“But why shouldn’t we stop bad stuff from happening if we can do that?” some ask – in The Winter Soldier and in real life.
Of course we should stop bad stuff, if we can. Cap points this out in the movie when he makes a small speech that only partly makes it into the trailer. (It is the piece of the trailer where he says, “The price of freedom is high. But it’s a price I’m willing to pay.”)
Cap makes this speech to the people of SHIELD. Some of the agents are traitors but many are “clean agents” who honestly want to help protect the world from bad people. The two sets of agents respond differently to Cap’s speech: those secretly with HYDRA attack the real SHIELD agents, who fight back tooth and nail for their survival and the freedom to make something of their lives. What convinces the “clean” SHIELD agents to do this?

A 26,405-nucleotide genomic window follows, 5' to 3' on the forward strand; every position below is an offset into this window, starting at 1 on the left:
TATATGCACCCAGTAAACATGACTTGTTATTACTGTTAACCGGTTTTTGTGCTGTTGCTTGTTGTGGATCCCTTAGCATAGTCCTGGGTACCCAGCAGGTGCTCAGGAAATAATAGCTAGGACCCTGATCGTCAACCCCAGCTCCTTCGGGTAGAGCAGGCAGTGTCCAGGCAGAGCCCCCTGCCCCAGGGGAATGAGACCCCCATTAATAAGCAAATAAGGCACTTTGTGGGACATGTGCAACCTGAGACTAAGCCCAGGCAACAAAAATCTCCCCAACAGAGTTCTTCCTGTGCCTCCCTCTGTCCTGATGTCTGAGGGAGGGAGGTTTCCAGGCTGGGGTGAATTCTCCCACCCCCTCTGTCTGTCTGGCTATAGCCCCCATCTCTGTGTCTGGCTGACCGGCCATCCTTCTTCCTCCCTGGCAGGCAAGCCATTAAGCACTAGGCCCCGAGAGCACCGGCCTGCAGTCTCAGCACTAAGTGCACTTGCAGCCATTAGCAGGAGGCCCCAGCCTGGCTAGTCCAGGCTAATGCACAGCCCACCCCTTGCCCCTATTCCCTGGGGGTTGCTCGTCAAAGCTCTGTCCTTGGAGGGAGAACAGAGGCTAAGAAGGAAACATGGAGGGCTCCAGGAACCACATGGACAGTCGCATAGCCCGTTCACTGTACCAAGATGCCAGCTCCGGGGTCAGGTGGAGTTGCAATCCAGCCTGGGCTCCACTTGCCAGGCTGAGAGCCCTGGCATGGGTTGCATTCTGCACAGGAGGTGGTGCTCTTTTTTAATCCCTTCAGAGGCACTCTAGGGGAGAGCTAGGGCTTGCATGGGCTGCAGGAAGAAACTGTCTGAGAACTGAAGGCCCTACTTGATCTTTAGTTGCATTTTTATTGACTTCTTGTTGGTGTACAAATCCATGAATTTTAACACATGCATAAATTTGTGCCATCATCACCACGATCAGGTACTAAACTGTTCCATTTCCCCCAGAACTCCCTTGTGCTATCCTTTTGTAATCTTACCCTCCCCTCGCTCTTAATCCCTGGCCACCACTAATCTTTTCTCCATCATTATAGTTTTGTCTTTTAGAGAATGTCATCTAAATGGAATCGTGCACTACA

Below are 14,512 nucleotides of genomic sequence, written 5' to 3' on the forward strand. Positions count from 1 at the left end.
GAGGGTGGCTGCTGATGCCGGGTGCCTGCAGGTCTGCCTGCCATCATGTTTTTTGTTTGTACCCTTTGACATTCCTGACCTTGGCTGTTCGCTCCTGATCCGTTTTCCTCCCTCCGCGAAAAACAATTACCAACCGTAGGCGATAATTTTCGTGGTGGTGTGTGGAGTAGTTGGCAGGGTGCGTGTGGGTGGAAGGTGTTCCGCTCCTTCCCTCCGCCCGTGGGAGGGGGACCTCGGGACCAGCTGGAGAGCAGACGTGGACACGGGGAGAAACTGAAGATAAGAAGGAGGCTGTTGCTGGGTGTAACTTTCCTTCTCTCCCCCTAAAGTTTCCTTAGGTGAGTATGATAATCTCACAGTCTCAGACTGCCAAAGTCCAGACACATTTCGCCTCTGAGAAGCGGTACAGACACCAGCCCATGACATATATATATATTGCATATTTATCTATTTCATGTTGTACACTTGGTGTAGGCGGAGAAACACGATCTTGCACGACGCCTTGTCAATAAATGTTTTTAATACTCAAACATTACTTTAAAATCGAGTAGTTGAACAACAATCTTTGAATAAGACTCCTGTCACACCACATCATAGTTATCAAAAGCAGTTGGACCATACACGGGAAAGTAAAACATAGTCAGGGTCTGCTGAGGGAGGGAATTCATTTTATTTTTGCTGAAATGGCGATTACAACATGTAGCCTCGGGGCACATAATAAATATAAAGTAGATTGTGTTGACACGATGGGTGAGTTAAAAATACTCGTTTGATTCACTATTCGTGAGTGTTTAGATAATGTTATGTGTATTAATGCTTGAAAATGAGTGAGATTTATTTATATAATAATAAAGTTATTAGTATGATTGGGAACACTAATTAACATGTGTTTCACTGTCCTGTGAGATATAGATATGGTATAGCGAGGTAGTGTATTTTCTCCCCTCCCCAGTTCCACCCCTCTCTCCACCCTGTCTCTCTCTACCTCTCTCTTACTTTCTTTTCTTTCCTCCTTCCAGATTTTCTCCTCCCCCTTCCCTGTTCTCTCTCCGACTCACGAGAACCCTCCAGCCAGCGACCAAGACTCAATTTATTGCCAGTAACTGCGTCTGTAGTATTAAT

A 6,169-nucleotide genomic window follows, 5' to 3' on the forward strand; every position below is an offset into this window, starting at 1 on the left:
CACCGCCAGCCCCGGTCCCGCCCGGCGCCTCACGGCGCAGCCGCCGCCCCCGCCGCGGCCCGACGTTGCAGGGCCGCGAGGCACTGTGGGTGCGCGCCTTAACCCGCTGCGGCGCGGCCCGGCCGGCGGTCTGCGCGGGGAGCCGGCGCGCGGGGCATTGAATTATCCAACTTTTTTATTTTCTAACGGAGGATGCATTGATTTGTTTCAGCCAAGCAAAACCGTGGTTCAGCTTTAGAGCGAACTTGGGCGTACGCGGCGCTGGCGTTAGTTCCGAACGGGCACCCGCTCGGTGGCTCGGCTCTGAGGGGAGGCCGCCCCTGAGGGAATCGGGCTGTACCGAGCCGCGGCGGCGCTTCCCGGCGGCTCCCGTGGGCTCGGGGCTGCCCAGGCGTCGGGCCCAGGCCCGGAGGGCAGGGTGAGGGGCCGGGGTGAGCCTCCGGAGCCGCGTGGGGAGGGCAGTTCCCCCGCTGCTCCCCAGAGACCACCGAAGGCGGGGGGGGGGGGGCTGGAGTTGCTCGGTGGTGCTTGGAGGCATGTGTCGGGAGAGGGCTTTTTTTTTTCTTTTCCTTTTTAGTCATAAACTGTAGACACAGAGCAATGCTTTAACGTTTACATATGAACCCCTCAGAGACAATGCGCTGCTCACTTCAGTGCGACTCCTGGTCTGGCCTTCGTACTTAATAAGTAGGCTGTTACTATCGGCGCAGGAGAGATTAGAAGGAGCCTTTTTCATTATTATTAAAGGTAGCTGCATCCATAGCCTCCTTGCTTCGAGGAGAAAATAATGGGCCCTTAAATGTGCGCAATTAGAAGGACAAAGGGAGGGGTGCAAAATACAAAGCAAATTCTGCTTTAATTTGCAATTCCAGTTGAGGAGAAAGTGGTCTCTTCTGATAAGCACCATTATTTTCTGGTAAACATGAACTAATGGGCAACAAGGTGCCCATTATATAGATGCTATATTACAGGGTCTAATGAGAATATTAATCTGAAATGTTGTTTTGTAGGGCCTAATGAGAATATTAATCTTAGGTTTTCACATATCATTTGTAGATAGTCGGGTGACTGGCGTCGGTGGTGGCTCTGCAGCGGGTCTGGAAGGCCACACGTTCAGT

Something Captain America knows that Redford’s character, HYDRA, and doubtless Ultron, do not understand in the slightest. Cap knows people – human beings – are not a threat, not vermin to be controlled or exterminated. No, human beings are more than that. They are more than statistics, more than animals, “more than a piece” in some great game (The Hunger Games trilogy).